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United States v. Catahoula Parish, School Board

United States District Court, W.D. Louisiana, Monroe Division

July 8, 2019


          For Defendant, CATAHOULA PARISH SCHOOL BOARD HAMMONDS, SILLS, ADKINS & GUICE ROBERT L. HAMMONDS Louisiana Bar Roll No. 6484 PAMELA WESCOVICH DILL Louisiana Bar Roll No. 31703 JOHN RICHARD BLANCHARD Louisiana Bar Roll No. 37036



         For many years, Plaintiff United States and Defendant Catahoula Parish School Board (the “Board”) have cooperatively worked together in an effort to resolve this longstanding desegregation case. As a result of those efforts, the Board has complied with its obligations and has eliminated, to the extent practicable, any vestige of the prior de jure segregated system in the area of transportation. Therefore, the Court finds, based on the reasons stated below, that the Board is entitled to a declaration of unitary status and dismissal of the desegregation injunction as to transportation.

         I. BACKGROUND

         The United States initiated this lawsuit against the Board on February 10, 1969, seeking to enjoin the Board from operating a dual school system based on race. On July 29, 1969, this Court ordered the Board to effectuate a desegregation plan designed to disestablish the dual school system that existed in the Catahoula Parish School District, and permanently enjoined the Board from discriminating on the basis of race or color in the operation of the school system. On August 1, 1969, this Court issued a decree that, in pertinent part, required the Board to integrate, re-organize, and totally desegregate its transportation system.

         On August 23, 1993, this Court authorized the Board to implement a new Student Enrollment and Transfer policy. That policy required, inter alia, that the Board “shall provide transportation only to those inter/intra-district transfer students who have been verified as being properly enrolled in the school district[.]”


         The ultimate goal in every desegregation case is to eliminate the vestiges of past de jure segregation from all aspects of school operations to the extent practicable and, thereby, achieve full unitary status.[1] Federal court supervision of a local school system is intended to remedy the constitutional violation and, after unitary status has been achieved, to return control of the school system to the locally elected school board.[2]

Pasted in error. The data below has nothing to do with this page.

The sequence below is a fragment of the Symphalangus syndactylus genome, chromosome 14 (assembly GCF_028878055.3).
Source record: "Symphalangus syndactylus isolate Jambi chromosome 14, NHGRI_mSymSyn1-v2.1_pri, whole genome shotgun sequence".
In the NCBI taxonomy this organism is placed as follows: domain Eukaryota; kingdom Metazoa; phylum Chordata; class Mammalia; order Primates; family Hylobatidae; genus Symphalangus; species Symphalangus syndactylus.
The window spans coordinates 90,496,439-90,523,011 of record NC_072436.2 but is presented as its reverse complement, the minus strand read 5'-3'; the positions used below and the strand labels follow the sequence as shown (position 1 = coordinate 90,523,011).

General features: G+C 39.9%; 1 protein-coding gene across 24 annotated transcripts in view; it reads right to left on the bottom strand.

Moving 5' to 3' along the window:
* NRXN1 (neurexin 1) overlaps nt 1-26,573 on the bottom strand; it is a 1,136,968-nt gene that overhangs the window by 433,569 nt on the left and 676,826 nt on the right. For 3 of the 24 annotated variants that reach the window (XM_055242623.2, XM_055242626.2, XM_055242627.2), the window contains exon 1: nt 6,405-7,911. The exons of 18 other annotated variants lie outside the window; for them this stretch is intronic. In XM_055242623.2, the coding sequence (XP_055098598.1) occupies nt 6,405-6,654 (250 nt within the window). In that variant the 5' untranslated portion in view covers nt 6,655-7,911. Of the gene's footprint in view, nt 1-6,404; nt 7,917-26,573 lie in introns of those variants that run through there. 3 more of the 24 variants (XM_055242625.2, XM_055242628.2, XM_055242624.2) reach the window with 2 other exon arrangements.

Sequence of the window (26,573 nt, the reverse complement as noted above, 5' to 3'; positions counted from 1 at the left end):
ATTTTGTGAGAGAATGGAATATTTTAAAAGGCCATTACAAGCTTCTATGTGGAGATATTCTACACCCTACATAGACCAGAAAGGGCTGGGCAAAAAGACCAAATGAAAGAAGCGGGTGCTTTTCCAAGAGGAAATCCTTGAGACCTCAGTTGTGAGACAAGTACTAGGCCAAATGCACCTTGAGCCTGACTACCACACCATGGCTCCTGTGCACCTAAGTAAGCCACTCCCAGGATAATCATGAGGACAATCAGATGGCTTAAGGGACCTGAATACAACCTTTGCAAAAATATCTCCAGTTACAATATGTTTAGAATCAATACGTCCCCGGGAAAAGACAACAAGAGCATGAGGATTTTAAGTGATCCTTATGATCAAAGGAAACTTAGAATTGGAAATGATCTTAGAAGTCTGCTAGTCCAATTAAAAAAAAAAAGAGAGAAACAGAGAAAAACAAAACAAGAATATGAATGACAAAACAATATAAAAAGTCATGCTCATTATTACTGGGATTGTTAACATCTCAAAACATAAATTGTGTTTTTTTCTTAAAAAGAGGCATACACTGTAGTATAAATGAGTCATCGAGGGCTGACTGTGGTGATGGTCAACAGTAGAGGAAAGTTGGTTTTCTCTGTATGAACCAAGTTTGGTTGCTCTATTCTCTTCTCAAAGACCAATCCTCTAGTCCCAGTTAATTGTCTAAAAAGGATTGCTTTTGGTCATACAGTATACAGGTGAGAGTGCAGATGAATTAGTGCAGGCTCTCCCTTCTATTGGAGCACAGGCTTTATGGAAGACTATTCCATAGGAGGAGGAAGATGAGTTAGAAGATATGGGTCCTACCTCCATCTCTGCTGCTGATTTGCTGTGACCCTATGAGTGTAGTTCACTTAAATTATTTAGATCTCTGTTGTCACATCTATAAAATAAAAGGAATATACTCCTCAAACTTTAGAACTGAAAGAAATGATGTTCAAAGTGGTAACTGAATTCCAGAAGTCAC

The United States Supreme Court has described six areas of operation that must be free from racial discrimination before full unitary status is achieved: (1) student assignment; (2) faculty assignment; (3) staff assignment; (4) extracurricular activities; (5) facilities; and (6) transportation.[3]Each of these “Green factors” may be considered individually and a school district may achieve partial unitary status as to these factors one at a time such that federal judicial supervision is relinquished incrementally.[4]

         In order to secure a declaration of unitary status as to one (or more) of the Green factors, the Board must demonstrate, as to each specific factor, that it has complied in good faith with the desegregation decree for a reasonable period of time and that the vestiges of past discrimination have been eliminated to the extent practicable.[5] For each Green factor, if the facts reveal no continued discrimination and the Board has made good faith efforts to enforce the desegregation decree (including affirmative efforts to eliminate the vestiges of the prior discrimination), this Court may declare that the Board has achieved unitary status as to that factor while retaining continued jurisdiction over the remaining factors until such time as unitary status is achieved in the remaining areas.[6]


         To satisfy the legal standards for a declaration of unitary status in the area of transportation, “[b]us routes and the assignment of students to buses [sha]ll be designed to insure the transportation of all eligible pupils on a non-segregated and otherwise non-discriminatory basis.”[7] Furthermore, “the transportation system ... shall be completely re-examined regularly by the superintendent, his staff, and the school board.”[8] This Court's remedial orders addressed both of these standards by setting out various obligations that required the Board to operate its transportation system in a nondiscriminatory basis.

         The Board has complied with the terms of the Court's Orders and Decrees and has met the legal standards for a declaration of partial unitary status in the area of transportation. First, the Board has implemented and fairly enforced policies that demonstrate its continuing commitment to a fair and equal opportunity for all students, regardless of race, to receive transportation services in a non-discriminatory manner. Secondly, the Board has fully complied with the provisions of the Court's Orders and Decrees by implementing the remedial measures set forth therein.

         On March 14, 2018, the United States requested data from the Board related to, inter alia, its obligations related to transportation, including bus route maps and copies of rider lists. The Board provided the requested data on April 27, 2018. After reviewing the Board's transportation data, the United States does not oppose the Board's motion. Therefore, by Unopposed Motion, the Board has requested ...

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